How marine bacteria reshape oil to eat it faster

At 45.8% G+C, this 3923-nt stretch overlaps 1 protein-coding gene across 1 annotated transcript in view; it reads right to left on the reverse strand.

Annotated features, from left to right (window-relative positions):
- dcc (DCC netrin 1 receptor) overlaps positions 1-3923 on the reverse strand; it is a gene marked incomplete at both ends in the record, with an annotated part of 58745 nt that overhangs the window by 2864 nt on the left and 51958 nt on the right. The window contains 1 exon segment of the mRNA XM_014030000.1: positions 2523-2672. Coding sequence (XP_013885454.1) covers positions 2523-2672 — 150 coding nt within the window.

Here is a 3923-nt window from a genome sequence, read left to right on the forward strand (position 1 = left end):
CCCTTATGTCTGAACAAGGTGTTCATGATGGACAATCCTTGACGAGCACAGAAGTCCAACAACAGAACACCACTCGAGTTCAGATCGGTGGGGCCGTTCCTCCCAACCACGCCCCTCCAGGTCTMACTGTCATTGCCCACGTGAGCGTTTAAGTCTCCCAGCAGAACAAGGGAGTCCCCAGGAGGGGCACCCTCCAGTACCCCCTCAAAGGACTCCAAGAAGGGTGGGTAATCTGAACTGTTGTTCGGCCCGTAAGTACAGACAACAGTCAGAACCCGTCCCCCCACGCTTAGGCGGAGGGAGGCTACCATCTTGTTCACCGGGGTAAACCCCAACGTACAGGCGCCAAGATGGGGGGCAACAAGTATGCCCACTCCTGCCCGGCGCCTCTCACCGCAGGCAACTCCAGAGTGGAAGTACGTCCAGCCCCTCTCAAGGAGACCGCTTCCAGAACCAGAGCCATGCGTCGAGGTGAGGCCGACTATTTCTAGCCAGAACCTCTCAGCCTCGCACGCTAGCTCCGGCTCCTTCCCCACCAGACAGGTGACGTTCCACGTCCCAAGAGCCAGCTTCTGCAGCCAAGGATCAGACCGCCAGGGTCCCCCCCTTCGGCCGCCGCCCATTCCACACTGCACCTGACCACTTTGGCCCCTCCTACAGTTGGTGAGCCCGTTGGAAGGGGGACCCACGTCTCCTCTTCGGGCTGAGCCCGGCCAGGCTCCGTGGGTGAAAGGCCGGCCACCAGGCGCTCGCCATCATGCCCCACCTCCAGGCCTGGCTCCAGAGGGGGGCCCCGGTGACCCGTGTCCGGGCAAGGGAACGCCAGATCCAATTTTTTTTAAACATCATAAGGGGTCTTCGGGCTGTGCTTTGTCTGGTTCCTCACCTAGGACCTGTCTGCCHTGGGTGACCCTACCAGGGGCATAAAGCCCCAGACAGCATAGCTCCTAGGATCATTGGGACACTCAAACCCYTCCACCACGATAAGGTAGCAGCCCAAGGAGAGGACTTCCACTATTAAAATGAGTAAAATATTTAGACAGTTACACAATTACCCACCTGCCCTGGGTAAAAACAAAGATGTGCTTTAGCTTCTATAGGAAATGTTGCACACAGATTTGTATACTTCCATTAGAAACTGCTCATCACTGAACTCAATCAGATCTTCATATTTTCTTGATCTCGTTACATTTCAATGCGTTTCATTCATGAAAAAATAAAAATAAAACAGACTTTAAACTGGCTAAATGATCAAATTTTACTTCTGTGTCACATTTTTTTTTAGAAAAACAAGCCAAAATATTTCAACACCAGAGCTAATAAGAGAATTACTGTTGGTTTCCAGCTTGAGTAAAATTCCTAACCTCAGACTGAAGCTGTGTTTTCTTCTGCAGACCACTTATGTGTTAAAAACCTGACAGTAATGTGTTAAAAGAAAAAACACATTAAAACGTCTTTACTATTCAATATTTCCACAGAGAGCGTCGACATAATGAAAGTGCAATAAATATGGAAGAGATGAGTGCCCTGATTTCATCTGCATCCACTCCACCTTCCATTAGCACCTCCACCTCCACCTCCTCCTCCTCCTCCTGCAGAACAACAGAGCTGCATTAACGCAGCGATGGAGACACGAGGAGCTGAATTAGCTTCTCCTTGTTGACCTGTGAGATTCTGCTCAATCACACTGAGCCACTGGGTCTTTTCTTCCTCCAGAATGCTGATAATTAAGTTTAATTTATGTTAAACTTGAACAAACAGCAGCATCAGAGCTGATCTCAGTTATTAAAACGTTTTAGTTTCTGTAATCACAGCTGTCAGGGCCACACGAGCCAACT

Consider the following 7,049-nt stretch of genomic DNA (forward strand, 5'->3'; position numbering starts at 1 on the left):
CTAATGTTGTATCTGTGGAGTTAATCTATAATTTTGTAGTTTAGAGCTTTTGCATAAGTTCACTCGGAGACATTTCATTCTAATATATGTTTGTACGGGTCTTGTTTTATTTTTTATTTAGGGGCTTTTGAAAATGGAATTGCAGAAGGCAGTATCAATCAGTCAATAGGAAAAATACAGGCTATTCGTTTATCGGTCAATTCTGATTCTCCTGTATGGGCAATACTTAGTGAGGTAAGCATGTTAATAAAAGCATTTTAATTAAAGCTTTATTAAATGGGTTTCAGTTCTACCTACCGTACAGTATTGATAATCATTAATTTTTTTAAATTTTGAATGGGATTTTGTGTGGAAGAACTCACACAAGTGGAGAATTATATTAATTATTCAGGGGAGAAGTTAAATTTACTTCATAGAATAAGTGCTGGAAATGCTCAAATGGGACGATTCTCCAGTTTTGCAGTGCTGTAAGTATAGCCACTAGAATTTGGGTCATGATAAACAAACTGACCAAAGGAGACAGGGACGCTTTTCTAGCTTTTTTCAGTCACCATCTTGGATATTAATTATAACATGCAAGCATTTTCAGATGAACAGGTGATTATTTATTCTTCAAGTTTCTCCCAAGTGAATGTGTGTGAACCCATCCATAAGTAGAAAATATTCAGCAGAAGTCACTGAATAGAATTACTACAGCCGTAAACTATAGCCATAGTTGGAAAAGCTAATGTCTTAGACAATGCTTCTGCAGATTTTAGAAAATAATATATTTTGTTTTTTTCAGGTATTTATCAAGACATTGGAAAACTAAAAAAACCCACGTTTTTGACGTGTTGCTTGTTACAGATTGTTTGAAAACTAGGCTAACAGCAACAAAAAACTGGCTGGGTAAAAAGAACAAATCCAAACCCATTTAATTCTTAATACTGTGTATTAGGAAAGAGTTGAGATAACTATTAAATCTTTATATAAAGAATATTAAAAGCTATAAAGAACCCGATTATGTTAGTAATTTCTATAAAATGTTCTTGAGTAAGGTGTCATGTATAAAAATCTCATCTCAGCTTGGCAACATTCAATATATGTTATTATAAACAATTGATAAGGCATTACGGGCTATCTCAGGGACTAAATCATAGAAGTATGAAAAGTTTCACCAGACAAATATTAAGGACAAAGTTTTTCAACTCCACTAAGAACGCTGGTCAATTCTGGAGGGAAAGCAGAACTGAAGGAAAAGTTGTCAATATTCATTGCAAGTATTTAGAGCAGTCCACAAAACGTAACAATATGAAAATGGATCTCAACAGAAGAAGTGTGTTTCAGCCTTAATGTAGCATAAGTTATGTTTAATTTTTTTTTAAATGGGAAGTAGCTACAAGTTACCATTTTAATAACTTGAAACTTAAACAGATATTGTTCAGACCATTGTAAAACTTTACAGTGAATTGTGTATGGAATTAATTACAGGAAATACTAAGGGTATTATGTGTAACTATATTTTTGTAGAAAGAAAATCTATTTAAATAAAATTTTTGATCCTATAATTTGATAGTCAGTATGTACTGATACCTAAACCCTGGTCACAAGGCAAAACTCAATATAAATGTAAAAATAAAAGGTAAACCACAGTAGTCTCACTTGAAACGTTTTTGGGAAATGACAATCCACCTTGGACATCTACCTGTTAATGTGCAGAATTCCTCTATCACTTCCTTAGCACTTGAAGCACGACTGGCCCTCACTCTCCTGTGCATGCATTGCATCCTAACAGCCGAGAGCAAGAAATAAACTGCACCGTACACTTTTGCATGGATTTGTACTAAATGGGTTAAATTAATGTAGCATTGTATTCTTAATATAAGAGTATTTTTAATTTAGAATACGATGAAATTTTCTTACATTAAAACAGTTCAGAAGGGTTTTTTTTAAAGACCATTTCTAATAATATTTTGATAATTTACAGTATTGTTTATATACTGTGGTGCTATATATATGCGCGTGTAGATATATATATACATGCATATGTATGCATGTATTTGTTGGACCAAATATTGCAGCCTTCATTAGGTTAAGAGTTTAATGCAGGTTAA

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After an oil spill, humans rush to the scene to minimize impacts on the environment. But if the oil sticks around long enough, nature’s responders start to roll in. Bacteria such as Alcanivorax borkumensis thrive in these settings, using the components of petroleum as a source of energy and carbon. Now, a group of biophysicists has observed exactly how this bacterium breaks oil down. When Alcanivorax is exposed to oil for a longer period of time, it forms a biofilm around oil that can push and pull the oil’s surface into branching tubes. Watch the video to learn how this transformation facilitates a faster feast for these oil-loving bacteria.

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